A few years ago there appeared a Listener crossword puzzle that required a knowledge of the opening lines as its last step. The crossword fraternity was sharply divided into those who appreciated it and those who believed that requiring a knowledge of Latin was unfair.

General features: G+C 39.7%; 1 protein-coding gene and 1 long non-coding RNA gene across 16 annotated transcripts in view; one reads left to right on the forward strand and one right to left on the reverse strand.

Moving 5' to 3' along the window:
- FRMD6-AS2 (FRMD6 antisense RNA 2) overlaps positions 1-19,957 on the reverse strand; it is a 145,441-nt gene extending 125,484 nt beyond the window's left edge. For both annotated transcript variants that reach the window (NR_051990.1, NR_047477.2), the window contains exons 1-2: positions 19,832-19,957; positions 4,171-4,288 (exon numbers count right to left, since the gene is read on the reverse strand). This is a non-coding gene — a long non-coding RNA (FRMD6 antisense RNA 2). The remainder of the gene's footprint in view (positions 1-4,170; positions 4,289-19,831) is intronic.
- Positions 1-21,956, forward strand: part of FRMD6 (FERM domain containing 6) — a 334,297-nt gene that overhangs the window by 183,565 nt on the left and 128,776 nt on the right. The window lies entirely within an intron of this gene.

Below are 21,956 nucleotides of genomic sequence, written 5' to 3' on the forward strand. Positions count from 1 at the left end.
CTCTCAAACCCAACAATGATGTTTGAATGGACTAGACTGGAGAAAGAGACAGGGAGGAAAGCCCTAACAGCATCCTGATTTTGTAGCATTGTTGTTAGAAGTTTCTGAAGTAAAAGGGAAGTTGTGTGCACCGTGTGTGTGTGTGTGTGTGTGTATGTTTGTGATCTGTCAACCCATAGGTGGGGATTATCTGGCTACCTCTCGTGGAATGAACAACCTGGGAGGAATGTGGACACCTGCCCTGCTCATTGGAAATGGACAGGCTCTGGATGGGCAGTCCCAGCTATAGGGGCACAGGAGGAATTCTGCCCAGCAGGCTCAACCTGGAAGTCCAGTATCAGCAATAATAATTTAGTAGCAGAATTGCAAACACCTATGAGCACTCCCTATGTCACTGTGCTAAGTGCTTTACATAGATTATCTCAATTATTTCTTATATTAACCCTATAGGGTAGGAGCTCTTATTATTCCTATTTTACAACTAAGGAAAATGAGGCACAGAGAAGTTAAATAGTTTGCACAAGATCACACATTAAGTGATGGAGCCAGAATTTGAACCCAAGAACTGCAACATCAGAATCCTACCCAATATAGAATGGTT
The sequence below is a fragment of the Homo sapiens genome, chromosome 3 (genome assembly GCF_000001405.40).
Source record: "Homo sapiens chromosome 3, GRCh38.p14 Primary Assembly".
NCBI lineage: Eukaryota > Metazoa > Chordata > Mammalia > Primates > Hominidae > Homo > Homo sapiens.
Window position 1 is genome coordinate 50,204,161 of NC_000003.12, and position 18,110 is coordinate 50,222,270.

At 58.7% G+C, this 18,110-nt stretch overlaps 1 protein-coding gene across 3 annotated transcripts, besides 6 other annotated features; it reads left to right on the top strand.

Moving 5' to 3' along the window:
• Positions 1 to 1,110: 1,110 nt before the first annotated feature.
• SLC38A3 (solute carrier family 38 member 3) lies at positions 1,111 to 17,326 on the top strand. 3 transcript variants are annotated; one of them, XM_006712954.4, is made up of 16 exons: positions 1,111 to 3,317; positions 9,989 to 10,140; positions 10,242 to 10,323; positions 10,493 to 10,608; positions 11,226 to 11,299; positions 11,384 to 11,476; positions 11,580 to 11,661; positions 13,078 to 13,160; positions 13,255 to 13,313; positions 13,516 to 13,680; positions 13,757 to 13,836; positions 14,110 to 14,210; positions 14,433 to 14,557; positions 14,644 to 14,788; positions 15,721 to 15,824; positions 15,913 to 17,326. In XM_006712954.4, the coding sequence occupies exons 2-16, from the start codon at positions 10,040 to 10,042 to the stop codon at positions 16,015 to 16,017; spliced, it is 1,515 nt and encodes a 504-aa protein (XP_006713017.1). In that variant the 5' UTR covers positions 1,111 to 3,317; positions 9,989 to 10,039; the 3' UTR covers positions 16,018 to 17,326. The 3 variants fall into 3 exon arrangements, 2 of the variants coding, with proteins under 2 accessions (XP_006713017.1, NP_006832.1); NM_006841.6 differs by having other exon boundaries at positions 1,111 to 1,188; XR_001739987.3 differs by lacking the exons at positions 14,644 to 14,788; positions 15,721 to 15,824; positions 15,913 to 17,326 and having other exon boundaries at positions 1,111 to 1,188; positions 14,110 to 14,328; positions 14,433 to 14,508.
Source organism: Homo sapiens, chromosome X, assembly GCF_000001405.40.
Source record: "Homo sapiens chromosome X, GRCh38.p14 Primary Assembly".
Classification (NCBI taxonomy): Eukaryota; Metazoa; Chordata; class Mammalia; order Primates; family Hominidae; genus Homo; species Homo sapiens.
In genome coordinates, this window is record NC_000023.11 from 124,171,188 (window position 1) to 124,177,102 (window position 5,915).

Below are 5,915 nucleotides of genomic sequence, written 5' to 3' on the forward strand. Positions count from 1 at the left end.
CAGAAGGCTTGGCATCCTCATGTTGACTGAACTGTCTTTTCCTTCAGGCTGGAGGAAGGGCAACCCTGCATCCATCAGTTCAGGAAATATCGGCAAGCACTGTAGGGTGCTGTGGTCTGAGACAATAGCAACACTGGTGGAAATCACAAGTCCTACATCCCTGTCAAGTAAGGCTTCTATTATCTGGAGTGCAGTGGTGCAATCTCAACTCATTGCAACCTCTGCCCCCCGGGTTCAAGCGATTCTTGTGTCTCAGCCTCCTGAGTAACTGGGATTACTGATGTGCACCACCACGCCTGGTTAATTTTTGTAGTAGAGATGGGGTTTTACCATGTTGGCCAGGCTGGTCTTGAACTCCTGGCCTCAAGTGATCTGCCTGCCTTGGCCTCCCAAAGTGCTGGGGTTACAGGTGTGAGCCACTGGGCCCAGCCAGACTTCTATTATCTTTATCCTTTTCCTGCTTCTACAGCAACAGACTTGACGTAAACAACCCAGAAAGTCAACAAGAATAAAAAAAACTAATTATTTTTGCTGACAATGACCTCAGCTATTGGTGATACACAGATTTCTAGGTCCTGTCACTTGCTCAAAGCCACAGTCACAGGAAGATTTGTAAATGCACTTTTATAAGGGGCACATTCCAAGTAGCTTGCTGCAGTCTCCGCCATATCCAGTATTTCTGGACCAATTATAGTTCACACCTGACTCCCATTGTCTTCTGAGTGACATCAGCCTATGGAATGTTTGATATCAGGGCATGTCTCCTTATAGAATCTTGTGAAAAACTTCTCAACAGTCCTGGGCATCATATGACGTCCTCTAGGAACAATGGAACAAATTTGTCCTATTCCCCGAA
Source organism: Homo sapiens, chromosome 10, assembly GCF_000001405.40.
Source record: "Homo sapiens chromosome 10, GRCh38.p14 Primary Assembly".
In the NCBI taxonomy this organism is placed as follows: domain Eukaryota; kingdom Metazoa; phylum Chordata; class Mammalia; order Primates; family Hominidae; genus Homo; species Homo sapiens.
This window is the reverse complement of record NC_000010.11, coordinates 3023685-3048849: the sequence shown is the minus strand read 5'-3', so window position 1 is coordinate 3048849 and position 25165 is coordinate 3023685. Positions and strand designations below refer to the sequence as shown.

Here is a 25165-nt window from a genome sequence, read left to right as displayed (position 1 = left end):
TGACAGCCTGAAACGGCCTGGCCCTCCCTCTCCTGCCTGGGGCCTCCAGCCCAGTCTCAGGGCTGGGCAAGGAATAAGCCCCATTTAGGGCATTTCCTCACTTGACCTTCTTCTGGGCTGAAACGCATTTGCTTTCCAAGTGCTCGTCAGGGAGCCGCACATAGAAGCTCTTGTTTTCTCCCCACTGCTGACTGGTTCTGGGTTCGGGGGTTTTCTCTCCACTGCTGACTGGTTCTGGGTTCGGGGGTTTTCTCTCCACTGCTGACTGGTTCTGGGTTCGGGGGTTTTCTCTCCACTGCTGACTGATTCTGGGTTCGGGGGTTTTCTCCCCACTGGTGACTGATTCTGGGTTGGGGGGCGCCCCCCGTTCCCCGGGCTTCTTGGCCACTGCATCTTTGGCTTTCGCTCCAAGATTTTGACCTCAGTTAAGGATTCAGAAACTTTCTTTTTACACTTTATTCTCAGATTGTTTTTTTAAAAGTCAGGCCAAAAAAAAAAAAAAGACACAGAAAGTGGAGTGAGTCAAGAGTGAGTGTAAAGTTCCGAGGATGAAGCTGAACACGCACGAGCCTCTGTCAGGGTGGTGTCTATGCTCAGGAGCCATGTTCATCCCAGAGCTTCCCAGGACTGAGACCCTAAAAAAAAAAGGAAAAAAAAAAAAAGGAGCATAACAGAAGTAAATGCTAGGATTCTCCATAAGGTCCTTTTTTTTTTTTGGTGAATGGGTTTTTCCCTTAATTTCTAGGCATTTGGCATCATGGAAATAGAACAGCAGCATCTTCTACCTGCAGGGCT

It’s sad, really. Classics is associated in the popular mind with crossword puzzles, as when the uncircumcised philistines mock the study of it as being only useful for solving the Times crossword (it’s always the Times, for some reason). And many of the earlier setters, and undoubtedly the solvers, had classical backgrounds. But nowadays, at least as far as cryptic puzzles go, you’d probably find more maths and computer types, and a standard cryptic clue is more likely to be an equation of the type A +/- B = C than to require knowledge of either classical languages or history.